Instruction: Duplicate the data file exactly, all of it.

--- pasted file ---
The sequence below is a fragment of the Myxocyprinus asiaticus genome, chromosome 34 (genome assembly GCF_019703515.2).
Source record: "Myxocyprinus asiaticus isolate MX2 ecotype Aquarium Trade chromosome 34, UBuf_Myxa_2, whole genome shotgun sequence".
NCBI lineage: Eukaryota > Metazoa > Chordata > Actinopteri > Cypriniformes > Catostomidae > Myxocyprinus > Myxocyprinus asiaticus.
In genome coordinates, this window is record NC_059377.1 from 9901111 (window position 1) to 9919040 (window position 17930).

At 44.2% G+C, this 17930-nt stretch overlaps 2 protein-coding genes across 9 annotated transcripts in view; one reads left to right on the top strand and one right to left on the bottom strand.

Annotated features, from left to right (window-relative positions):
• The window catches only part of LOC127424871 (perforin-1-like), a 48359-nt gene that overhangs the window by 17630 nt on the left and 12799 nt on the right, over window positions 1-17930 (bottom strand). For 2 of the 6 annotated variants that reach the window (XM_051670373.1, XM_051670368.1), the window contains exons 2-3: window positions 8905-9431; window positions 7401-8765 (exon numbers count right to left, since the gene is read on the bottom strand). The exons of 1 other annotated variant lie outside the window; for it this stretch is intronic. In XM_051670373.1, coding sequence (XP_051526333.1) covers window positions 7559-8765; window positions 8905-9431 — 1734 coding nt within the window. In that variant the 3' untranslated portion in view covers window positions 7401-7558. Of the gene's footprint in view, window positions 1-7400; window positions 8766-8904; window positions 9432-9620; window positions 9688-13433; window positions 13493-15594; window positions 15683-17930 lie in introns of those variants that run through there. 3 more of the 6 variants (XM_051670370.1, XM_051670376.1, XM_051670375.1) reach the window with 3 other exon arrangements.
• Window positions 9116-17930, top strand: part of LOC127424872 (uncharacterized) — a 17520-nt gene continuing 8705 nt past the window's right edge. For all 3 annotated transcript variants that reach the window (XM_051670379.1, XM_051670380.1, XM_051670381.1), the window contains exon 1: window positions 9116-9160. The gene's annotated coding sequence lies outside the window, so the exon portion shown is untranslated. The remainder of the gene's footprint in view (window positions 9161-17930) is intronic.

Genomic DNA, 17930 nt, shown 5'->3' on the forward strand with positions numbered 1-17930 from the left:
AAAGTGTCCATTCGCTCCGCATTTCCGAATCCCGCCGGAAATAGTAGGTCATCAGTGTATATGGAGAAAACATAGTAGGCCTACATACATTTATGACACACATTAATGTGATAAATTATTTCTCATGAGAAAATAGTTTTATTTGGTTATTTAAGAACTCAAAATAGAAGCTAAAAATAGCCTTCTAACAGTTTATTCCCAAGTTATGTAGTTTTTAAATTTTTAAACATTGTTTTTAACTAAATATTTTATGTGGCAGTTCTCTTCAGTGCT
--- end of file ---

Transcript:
The sequence below is a fragment of the Myxocyprinus asiaticus genome, chromosome 34 (genome assembly GCF_019703515.2).
Source record: "Myxocyprinus asiaticus isolate MX2 ecotype Aquarium Trade chromosome 34, UBuf_Myxa_2, whole genome shotgun sequence".
NCBI lineage: Eukaryota > Metazoa > Chordata > Actinopteri > Cypriniformes > Catostomidae > Myxocyprinus > Myxocyprinus asiaticus.
In genome coordinates, this window is record NC_059377.1 from 9901111 (window position 1) to 9919040 (window position 17930).

At 44.2% G+C, this 17930-nt stretch overlaps 2 protein-coding genes across 9 annotated transcripts in view; one reads left to right on the top strand and one right to left on the bottom strand.

Annotated features, from left to right (window-relative positions):
• The window catches only part of LOC127424871 (perforin-1-like), a 48359-nt gene that overhangs the window by 17630 nt on the left and 12799 nt on the right, over window positions 1-17930 (bottom strand). For 2 of the 6 annotated variants that reach the window (XM_051670373.1, XM_051670368.1), the window contains exons 2-3: window positions 8905-9431; window positions 7401-8765 (exon numbers count right to left, since the gene is read on the bottom strand). The exons of 1 other annotated variant lie outside the window; for it this stretch is intronic. In XM_051670373.1, coding sequence (XP_051526333.1) covers window positions 7559-8765; window positions 8905-9431 — 1734 coding nt within the window. In that variant the 3' untranslated portion in view covers window positions 7401-7558. Of the gene's footprint in view, window positions 1-7400; window positions 8766-8904; window positions 9432-9620; window positions 9688-13433; window positions 13493-15594; window positions 15683-17930 lie in introns of those variants that run through there. 3 more of the 6 variants (XM_051670370.1, XM_051670376.1, XM_051670375.1) reach the window with 3 other exon arrangements.
• Window positions 9116-17930, top strand: part of LOC127424872 (uncharacterized) — a 17520-nt gene continuing 8705 nt past the window's right edge. For all 3 annotated transcript variants that reach the window (XM_051670379.1, XM_051670380.1, XM_051670381.1), the window contains exon 1: window positions 9116-9160. The gene's annotated coding sequence lies outside the window, so the exon portion shown is untranslated. The remainder of the gene's footprint in view (window positions 9161-17930) is intronic.

Genomic DNA, 17930 nt, shown 5'->3' on the forward strand with positions numbered 1-17930 from the left:
AAAGTGTCCATTCGCTCCGCATTTCCGAATCCCGCCGGAAATAGTAGGTCATCAGTGTATATGGAGAAAACATAGTAGGCCTACATACATTTATGACACACATTAATGTGATAAATTATTTCTCATGAGAAAATAGTTTTATTTGGTTATTTAAGAACTCAAAATAGAAGCTAAAAATAGCCTTCTAACAGTTTATTCCCAAGTTATGTAGTTTTTAAATTTTTAAACATTGTTTTTAACTAAATATTTTATGTGGCAGTTCTCTTCAGTGCT